McCain likely to be outspent in election
By Andy Sullivan
WASHINGTON (Reuters) - He backs an unpopular war in Iraq, represents an unpopular political party and is endorsed by an unpopular president in the midst of an economic downturn.
As if that's not enough, Republican John McCain could be heavily outspent by his Democratic rival in the U.S. election in November to succeed President George W. Bush.
For every $1 the Arizona senator has raised, Democrat Barack Obama has raised $3. Hillary Clinton, unlikely at this point to beat Obama for the Democratic nomination, has raised two and a half times as much as McCain.
McCain is likely to have enough to compete with either Obama or Clinton, his campaign and Republican strategists say. But several acknowledged that the yawning money gap is another sign of the uphill battle any Republican would face this year.
"I can't emphasize enough how terrible the political environment is for Republicans," said one Republican strategist who requested anonymity to speak candidly. "It is dreadful."
McCain raised $77 million through the end of March, campaign finance records show. Obama raised $235 million by that point, while Clinton raised $189 million.
Sectors like finance and real estate that traditionally favor Republicans have given more to both Democrats this time, according to the Center for Responsive Politics.
And a larger portion of the Democrats' money has come from donations of $200 or less -- a sign of widespread support.
Obama and Clinton need that cash to continue their own battle for the Democratic nomination, while McCain clinched the Republican nomination in March.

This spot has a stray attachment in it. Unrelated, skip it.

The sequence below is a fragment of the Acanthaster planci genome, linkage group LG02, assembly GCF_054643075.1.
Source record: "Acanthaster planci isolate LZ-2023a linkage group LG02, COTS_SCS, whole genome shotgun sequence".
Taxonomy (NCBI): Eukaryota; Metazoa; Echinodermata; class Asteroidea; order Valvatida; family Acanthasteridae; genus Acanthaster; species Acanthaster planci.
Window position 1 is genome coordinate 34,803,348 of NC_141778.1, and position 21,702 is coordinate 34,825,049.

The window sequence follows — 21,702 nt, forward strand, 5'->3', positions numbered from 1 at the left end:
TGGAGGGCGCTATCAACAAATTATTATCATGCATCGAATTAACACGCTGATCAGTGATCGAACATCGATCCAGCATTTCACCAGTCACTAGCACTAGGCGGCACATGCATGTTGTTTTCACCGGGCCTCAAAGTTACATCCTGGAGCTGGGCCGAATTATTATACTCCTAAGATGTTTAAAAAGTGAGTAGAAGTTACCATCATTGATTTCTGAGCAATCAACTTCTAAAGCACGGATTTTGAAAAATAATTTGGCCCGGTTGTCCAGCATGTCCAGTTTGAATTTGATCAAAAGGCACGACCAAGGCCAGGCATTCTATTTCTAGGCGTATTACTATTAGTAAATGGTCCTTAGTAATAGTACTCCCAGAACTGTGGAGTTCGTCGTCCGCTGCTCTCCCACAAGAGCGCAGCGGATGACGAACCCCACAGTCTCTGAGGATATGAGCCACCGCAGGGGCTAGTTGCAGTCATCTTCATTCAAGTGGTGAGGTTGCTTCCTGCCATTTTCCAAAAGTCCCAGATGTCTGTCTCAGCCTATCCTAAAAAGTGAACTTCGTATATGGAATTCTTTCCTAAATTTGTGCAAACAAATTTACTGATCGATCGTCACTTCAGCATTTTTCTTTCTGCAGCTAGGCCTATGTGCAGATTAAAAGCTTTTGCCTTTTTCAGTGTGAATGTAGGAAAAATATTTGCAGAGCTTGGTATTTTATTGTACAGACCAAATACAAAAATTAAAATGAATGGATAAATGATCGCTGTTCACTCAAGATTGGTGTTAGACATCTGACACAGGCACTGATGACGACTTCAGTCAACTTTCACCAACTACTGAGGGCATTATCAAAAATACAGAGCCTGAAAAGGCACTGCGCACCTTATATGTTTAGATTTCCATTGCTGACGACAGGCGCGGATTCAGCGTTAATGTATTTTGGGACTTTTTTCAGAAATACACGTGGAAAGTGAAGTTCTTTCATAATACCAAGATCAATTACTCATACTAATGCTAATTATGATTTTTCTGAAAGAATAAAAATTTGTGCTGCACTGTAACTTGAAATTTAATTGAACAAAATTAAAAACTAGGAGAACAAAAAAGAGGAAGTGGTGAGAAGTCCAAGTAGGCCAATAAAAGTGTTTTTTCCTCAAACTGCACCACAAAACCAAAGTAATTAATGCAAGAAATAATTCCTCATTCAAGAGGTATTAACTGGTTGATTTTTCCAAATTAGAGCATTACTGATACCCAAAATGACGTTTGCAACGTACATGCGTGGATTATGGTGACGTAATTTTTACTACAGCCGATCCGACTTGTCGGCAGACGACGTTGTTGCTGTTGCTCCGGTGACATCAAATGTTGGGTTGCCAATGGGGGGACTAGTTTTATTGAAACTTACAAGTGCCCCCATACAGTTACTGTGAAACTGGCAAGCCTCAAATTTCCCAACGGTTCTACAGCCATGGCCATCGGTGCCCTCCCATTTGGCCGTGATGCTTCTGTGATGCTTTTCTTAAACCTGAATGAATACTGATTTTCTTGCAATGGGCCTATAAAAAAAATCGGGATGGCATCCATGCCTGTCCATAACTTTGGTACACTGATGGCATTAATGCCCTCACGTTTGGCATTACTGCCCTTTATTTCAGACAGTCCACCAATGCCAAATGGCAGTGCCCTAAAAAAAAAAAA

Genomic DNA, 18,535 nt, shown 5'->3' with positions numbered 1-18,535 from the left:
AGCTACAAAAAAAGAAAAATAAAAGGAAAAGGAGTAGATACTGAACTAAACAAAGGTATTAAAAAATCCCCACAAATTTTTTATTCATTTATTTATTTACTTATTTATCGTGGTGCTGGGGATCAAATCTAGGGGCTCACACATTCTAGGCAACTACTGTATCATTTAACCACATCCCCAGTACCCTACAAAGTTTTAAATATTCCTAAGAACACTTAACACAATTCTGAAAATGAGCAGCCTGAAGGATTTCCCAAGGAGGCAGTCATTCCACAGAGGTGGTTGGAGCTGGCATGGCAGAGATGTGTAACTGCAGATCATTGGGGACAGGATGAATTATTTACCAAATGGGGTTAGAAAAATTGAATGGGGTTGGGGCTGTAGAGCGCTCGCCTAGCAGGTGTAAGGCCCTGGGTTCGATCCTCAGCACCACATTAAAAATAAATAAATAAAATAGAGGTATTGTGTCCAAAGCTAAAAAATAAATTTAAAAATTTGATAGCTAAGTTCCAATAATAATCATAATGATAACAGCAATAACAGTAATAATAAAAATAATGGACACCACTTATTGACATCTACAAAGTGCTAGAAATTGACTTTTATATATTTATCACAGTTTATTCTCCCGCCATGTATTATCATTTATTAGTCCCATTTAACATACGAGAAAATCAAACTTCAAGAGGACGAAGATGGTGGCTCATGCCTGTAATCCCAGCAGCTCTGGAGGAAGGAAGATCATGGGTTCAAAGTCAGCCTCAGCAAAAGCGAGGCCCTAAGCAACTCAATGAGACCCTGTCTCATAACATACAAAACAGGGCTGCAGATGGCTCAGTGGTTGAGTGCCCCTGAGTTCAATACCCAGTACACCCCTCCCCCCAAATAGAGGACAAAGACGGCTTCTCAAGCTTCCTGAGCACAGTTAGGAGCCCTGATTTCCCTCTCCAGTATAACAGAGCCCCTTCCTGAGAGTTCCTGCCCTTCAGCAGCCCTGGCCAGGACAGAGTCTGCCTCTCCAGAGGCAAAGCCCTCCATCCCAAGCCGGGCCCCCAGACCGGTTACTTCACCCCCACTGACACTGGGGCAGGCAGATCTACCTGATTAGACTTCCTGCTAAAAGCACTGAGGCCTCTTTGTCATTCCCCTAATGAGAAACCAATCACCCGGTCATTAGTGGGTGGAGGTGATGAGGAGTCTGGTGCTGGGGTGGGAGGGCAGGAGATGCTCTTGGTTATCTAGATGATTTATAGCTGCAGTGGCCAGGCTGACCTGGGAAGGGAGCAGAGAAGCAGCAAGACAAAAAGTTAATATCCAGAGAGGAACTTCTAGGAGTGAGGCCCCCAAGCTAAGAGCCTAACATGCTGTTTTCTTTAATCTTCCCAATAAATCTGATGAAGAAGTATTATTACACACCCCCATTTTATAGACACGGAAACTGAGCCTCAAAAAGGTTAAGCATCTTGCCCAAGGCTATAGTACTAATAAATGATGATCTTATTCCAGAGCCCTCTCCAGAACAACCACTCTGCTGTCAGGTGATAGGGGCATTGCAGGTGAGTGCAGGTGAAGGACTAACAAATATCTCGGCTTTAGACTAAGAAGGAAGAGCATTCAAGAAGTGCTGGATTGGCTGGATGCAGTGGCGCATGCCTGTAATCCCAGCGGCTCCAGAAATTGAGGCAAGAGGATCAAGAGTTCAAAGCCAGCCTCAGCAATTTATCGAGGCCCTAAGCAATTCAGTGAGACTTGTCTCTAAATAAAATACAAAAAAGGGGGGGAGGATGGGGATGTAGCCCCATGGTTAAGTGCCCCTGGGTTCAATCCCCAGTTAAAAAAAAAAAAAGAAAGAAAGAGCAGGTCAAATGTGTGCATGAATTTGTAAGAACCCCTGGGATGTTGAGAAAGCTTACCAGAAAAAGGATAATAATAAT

But if trends continue, McCain is likely to be outspent significantly by the eventual Democratic nominee.
McCain's campaign is preparing to take $84 million in public funding after the Republican Party convention in September and he is challenging Obama to stick by last year's pledge to use public money and its accompanying spending limits.
"It would be unfortunate for the Democratic nominee, particularly if it was Barack Obama, to go back on his commitment to the public financing system," McCain spokesman Tucker Bounds said.
Combined with other funding sources, McCain should have roughly $115 million to last the final two months of the campaign, said Colby College political science professor Anthony Corrado, a campaign finance expert.
Republican strategists expect Obama or Clinton could raise $200 million or more for the final sprint.
That means a bigger budget for television advertising and get-out-the-vote efforts that could put Republican strongholds like Montana and Virginia in play, Corrado said.
Republican experts say McCain will not be hurt by the money gap because the race at that point is likely to be determined by debates, media coverage and e-mail and other relatively cheap online communication methods.
"Neither side's going to lose because of lack of money," said Ron Kaufman, who advised Mitt Romney's unsuccessful campaign for the Republican nomination and served as a political adviser to former President George H.W. Bush.
Fundraising in the general election is "a distraction," said Michael Toner, a former Republican chairman of the Federal Election Commission.
"You've got to prepare for the debates, you've got to get out the vote. The last thing you want to be doing is going to some ballroom in Beverly Hills in September to raise money."
Strategists also point to the Republican National Committee, which is sitting on more cash than its Democratic counterpart and will benefit from a McCain joint fundraising effort that allows donors to give up to $70,000, far above the $2,300 limit for individual candidates.
McCain brought in $7 million to be shared with the Republican National Committee at a New York fundraiser on Wednesday, said a source close to the campaign.
Still, several strategists acknowledged that the record sums raised by Democrats serve as a worrisome indicator.
"I think it's clearly going to be a tough environment," said Scott Reed, who managed 1996 Republican nominee Bob Dole's presidential bid. "But you know, McCain's challenge is to overcome all that and rebrand the party his way."
(Additional reporting by Tim Gaynor, editing by John O'Callaghan)
(To read more about the U.S. political campaign, visit Reuters "Tales from the Trail: 2008" online at http://blogs.reuters.com/trail08/)